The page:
Time and time again, we get to witness a debate about whether it is okay to say that someone is disabled. This recently happened on Twitter and the disabled community has been very vocal in explaining why policing the language they use to describe themselves is ableist.

I went through all the replies from the thread as well as some additional sources and tried to write a summary of the various points that surfaced. I thought I’d write a short post I can link to when answering: “is it fine to say ‘disabled’?”

Short answer: yes. Not only we can, but we also should. And we should stay away from ableist variants like “differently abled”, “invalid”, “handicapable” or “with special needs” (a mistake I have done in the recent past as well).

Long answer: Over the last few years/decades, there were a lot of discussions about whether or not it is okay to say that someone is “disabled.”

Some (typically abled) people think of “disabled” as a pejorative, a somewhat dirty or shameful word which supposedly stigmatizes people with disabilities. The problem with that narrative is that it often centers abled people’s feelings and their discomfort with disability. One should be able to acknowledge that an individual is unable to perform a certain action without thinking of it in a negative way. It’s not a slur, it’s not shameful, it doesn’t make people lesser.

Using the term “differently abled” is a condescending attempt at suggesting that disabled people do not in fact have disabilities but different abilities. That is not how things work. Unlike the typical representation in media, being disabled doesn’t come with compensatory skills and aptitudes. When someone is disabled, there are things they cannot or struggle to do, period.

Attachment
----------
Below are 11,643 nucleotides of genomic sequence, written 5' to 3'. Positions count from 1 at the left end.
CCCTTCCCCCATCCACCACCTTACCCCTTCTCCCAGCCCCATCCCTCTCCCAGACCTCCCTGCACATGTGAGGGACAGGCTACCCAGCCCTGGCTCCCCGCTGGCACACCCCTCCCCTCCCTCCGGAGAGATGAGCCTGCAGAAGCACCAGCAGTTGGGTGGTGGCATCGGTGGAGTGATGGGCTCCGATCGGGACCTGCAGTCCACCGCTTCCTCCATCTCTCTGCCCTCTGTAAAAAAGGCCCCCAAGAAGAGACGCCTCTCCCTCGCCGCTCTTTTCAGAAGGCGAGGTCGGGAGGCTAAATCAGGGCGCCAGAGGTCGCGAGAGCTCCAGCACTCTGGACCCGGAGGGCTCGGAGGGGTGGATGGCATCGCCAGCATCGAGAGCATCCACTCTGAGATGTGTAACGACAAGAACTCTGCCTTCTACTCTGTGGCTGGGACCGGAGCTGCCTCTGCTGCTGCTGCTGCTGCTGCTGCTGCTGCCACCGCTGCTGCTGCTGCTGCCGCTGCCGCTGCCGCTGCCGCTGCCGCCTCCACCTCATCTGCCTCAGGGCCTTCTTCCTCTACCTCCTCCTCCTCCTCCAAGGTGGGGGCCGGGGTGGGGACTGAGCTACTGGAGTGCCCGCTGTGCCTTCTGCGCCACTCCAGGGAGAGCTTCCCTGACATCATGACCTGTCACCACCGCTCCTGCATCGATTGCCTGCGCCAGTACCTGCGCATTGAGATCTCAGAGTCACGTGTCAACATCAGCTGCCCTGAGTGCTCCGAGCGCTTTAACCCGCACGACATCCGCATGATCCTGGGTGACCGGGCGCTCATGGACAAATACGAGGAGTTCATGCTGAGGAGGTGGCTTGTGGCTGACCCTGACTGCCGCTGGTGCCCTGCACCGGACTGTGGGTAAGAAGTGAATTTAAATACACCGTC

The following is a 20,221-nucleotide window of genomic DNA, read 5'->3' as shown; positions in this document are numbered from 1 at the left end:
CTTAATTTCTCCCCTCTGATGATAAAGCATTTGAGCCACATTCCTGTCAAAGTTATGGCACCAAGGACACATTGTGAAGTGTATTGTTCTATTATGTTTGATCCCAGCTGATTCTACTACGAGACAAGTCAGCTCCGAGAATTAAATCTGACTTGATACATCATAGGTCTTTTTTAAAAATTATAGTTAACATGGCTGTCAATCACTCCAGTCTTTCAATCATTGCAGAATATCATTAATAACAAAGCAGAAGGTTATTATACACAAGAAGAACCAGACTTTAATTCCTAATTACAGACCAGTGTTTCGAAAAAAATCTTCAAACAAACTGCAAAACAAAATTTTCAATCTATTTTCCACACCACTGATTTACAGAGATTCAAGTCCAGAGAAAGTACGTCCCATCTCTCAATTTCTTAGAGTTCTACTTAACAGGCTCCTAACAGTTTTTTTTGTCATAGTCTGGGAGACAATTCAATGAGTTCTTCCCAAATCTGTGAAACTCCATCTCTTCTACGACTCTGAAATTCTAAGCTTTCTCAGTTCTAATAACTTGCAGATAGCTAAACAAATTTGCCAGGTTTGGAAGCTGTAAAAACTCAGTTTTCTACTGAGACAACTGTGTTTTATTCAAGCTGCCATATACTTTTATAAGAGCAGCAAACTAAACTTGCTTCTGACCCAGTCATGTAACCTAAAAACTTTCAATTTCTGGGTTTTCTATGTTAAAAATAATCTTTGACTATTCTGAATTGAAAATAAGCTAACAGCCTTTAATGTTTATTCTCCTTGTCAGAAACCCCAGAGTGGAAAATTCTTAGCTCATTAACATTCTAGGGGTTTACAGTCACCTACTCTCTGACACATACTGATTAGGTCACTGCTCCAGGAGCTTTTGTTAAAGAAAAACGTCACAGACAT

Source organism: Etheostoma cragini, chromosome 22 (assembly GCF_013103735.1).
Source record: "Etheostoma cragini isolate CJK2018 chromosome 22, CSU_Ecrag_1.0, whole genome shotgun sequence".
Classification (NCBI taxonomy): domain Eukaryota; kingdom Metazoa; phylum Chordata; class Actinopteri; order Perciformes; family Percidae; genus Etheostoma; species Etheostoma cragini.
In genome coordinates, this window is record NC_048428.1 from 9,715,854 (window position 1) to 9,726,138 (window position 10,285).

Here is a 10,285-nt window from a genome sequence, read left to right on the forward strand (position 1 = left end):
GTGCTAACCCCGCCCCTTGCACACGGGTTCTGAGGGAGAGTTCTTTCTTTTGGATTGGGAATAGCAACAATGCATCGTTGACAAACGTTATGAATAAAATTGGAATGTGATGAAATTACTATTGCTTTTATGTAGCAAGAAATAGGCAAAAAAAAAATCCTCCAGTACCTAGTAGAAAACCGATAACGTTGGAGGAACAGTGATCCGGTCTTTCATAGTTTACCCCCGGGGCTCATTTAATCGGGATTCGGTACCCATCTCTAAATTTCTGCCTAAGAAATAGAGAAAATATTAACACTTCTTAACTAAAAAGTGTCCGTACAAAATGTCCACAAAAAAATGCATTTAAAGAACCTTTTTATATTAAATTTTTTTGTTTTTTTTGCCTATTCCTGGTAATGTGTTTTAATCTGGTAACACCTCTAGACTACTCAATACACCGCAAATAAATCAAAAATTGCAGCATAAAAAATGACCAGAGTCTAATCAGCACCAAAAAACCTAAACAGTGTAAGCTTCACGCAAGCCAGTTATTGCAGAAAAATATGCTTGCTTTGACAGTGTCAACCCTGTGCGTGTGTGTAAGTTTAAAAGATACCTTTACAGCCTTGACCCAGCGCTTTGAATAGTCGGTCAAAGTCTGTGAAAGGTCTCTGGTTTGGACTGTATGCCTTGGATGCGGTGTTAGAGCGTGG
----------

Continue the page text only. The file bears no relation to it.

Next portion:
Moreover, everyone has varying and different abilities but that doesn’t mean that everyone is disabled. Reducing disability to “varying abilities” erases a lot of disabled people’s experiences.

To summarize, the problem with shying away from the word “disabled” is twofold:

  1. It undermines the severity of the disability, and how significantly it can impact people’s life. Blindness is not a “different ability.” It’s the absence of ability to see. It’s a disability, and implying otherwise is patronizing and disrespectful.

  2. It risks slowing down support. Disability does not happen in a vacuum: it relates to the environment in which people live. The only way for society to provide support in regards to these difficulties is by acknowledging that some inviduals are disabled in the first place. As long as we will push the “differently abled” narrative (or other similar labels), accommodation and reform might be slow to come.

Ultimately, we shouldn’t try to sugar-coat or glorify disabilities. They exist, and we have to acknowledge them. By large, the disabled community is comfortable with that word and uses it to identify and describe themselves. If a disabled person tells you they prefer you use another qualificative when mentioning then, of course do so. Until then, using “disabled people” is a good and safe choice of words.

There is a lot of discussion between identity-first (e.g. “disabled person”) versus person-first (e.g. “person with a disability”) language, with no explicit consensus. The first promotes a social model of disability, while the latter reflects a more medical model of disability. Which to use might depend on context and interlocutor, and in doubt, it’s always better to ask. That being said, the existence of both approaches in no way invalidates everything we’ve seen before. Both are significantly better than ableist alternatives.

Kind thanks to Eric Eggert, Ioanna Talasli and Ariel Burone for their insightful review.